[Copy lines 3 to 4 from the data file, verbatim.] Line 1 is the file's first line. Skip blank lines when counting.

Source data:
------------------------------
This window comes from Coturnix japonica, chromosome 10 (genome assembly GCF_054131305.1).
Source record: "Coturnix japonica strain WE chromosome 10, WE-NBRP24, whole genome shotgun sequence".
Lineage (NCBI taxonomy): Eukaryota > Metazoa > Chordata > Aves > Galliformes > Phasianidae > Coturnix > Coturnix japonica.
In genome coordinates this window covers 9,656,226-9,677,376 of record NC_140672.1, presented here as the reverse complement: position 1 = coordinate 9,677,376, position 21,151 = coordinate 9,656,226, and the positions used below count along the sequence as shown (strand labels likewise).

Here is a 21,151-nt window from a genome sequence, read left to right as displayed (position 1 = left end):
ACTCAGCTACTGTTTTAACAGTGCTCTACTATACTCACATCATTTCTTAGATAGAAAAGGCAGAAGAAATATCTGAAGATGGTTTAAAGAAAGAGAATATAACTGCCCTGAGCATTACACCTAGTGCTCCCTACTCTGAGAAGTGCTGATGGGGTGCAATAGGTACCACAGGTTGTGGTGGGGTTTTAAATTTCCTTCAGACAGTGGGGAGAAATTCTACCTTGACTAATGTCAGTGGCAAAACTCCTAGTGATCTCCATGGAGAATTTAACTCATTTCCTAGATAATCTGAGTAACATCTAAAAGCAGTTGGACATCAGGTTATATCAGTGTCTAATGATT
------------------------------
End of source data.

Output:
Lineage (NCBI taxonomy): Eukaryota > Metazoa > Chordata > Aves > Galliformes > Phasianidae > Coturnix > Coturnix japonica.
In genome coordinates this window covers 9,656,226-9,677,376 of record NC_140672.1, presented here as the reverse complement: position 1 = coordinate 9,677,376, position 21,151 = coordinate 9,656,226, and the positions used below count along the sequence as shown (strand labels likewise).